Other objects, features and advantages of the invention will become evident as the description proceeds, when taken in connection with the accompanying drawings, in which:
FIG. 1 is a perspective view of a monolithic appearing wall showing in part a finished joint illustrating use of the joint strip of the present invention;
FIG. 2 is a horizontal cross-sectional view of the two adjacent wallboard panels shown in FIG. 1 illustrating the groove into which the joint strip is placed;
FIG. 3 is a cross-sectional view of the joint strip of the present invention taken along line 3--3 of FIG. 1;
FIG. 4 is a horizontal cross-sectional view of two adjacent wallboards with the joint strip of the present invention adhered to the groove formed in the joint therebetween;
FIG. 5 is a horizontal cross-sectional view of two adjacent wallboards with the joint strip of the present invention adhered to the groove formed in the joint therebetween and covered with paint to form a monolithic appearing wall; and
FIG. 6A is a horizontal cross-sectional view of two adjacent wallboards with the joint strip of the present invention adhered to the groove formed in the joint therebetween and covered with a pre-decorated wall covering prior to installation of the wallboards to form a monolithic appearing wall.
FIG. 6B is a horizontal cross-sectional view of two adjacent wallboards with the joint strip of the present invention adhered to the groove formed in the joint therebetween and covered with a wall covering on the installation site to form a monolithic appearing wall.
Referring now more specifically to the drawings, FIG. 1 shows a perspective view of a preferred embodiment of the monolithic appearing wall indicated generally at 10. With specific reference now to FIG. 2 of the drawings, it can be seen that wallboard panels 11 with a formed edge 12 are nailed in adjacent positions to stud 20 with nails 22. The wallboard 11 may be comprised of gypsum, fiberglass, plywood, fiberboard, particleboard, laminated cellulose sheets, epsom board, plastic, ceramic, or any combination of the above. It should be noted that the wallboards can be of any size and thickness. Typically manufactured sizes are 4'×8', 4'×10', 4'×12', 2'×8', 2'×10', 2'×12' and thicknesses of 5/16", 3/8", 1/2", 5/8", 3/4", and 1". It should be understood that these dimensions of length, width, and thickness do not serve as a limitation upon the claimed invention. The determination of the relationship of the wallboard panels 11 to each other will depend upon the size and shape of joint strip 30, shown in FIG. 3. Although wallboard panels 11 are depicted as nailed to a wooden stud, it is contemplated that wallboard panels 11 of varying lengths, widths, and thicknesses may be nailed, screwed, stapled, glued, foamed or otherwise secured into place on metal, wood, fiberglass or plastic wall studs by centering the joint formed between adjacent panels 11 over a stud. In fact, if desired, two foot wide boards may be combined into a "sandwich" type construction using gypsum spacers to create a wall unit that does not require studs for support.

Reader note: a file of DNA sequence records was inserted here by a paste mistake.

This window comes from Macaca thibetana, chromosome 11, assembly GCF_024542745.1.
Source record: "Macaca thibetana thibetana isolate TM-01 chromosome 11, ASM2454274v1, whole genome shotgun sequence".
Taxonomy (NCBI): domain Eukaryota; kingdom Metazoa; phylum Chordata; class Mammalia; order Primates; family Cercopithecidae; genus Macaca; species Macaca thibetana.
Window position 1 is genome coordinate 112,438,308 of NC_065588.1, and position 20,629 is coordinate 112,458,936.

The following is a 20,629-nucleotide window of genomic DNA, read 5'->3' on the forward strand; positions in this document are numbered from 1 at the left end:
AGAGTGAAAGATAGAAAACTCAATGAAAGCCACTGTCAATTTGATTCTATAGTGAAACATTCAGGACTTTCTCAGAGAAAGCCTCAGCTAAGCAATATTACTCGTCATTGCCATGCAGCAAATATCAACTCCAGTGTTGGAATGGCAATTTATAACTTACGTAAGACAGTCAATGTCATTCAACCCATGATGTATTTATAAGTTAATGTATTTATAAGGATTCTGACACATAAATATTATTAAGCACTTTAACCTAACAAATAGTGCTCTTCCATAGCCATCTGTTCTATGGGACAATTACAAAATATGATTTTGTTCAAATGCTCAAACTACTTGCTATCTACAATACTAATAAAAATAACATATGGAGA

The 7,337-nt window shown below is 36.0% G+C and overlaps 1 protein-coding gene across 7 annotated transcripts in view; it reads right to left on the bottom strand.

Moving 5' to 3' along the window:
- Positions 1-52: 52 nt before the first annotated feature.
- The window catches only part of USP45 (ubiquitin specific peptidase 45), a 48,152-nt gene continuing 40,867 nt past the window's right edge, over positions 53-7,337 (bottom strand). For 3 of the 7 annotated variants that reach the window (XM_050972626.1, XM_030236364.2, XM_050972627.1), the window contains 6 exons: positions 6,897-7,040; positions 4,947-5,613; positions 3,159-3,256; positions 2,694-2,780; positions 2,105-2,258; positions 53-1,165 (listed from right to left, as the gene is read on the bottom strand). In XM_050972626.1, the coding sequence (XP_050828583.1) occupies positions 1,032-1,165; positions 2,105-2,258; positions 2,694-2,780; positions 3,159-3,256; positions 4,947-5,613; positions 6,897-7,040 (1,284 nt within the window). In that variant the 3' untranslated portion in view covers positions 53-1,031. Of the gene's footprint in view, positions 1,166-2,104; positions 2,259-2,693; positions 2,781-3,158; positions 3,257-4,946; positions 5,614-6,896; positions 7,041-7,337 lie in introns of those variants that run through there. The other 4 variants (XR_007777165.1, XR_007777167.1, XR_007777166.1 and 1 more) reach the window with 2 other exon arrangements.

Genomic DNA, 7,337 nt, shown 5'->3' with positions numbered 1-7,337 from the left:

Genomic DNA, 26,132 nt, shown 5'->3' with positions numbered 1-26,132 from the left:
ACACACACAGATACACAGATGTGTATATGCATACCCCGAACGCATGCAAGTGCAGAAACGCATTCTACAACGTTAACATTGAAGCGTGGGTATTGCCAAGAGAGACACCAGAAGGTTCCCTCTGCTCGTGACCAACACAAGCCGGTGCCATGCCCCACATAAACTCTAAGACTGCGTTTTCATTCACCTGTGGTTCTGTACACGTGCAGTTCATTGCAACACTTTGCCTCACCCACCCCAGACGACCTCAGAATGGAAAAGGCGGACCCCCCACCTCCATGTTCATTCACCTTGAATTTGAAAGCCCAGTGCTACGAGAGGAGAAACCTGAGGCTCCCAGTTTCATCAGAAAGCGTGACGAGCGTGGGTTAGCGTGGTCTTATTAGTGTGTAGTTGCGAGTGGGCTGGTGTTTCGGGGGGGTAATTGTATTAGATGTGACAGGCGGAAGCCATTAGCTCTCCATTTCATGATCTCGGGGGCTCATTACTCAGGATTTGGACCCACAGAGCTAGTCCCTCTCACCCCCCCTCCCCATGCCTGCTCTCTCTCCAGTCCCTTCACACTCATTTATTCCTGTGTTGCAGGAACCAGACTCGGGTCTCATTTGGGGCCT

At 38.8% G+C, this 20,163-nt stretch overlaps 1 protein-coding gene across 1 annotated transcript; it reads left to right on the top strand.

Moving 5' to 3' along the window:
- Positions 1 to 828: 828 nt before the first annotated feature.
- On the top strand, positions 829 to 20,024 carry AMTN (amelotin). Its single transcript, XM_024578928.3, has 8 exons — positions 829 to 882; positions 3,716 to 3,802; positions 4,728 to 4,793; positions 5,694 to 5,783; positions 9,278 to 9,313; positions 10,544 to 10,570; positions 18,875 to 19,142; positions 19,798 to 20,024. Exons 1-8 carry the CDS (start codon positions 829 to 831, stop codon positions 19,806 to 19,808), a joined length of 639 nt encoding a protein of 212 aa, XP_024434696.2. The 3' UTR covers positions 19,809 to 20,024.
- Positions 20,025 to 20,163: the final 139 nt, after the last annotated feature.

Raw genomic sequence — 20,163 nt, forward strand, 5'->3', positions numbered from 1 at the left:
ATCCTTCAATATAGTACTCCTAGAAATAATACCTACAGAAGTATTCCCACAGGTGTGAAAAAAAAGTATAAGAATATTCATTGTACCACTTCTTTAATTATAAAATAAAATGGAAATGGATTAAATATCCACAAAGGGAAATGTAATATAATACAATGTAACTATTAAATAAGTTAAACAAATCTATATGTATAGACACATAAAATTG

Continuing to refer to FIG. 2, when wallboard panels 11 have been nailed to stud 20 in adjacent relationship, a groove G must be formed within the joint of the wallboard either by using preformed wallboards or by cutting the groove. Preformed edges may be produced by cutting the ends of square edged wallboard prior to installation or they may be formed during manufacturing of the wallboard panel. Although a V-shaped groove is shown in FIG. 2, a U-shaped or modified rectangular groove may also be formed. By preforming the edges, any irregularities in the thickness in square edge outside edges will be removed such that a desirable straight vertical joint is formed upon wallboard assembly.
Referring now to FIG. 3, there is shown a semi-flexible joint strip 30. Joint strip 30 comprises a support strip 32 and a rib 34. Most suitably, the flexible support strip 32, about 4 to 5 inches wide, is a strip of a suitable thickness which may be constructed of synthetic fibers, cellulose fibers, non-woven paper, plastic fibers, fiberglass, specially treated fabric and mixtures thereof or a mixture of synthetic fibers, cellulose fibers, plastic fibers, fiberglass, and non-woven paper may be used. For the purposes of this invention, a specially treated fabric is any fabric which is capable of withstanding normal day-to-day vibrations and which is capable of concealing fastener indentations. For example, any woven or knitted fabric comprised of a variety of materials including, for example, a cotton-polyester blend, nylon, polyester, and the like, can be successfully employed. The fabric is specially treated in that starch, latex, or a backing of acrylic is applied to impart a sufficient level of stiffness. It should be stressed that in order to achieve sufficiently narrow support strip edges, a selvage of any suitable material may be employed in conjunction others listed. In one example, silk may be used.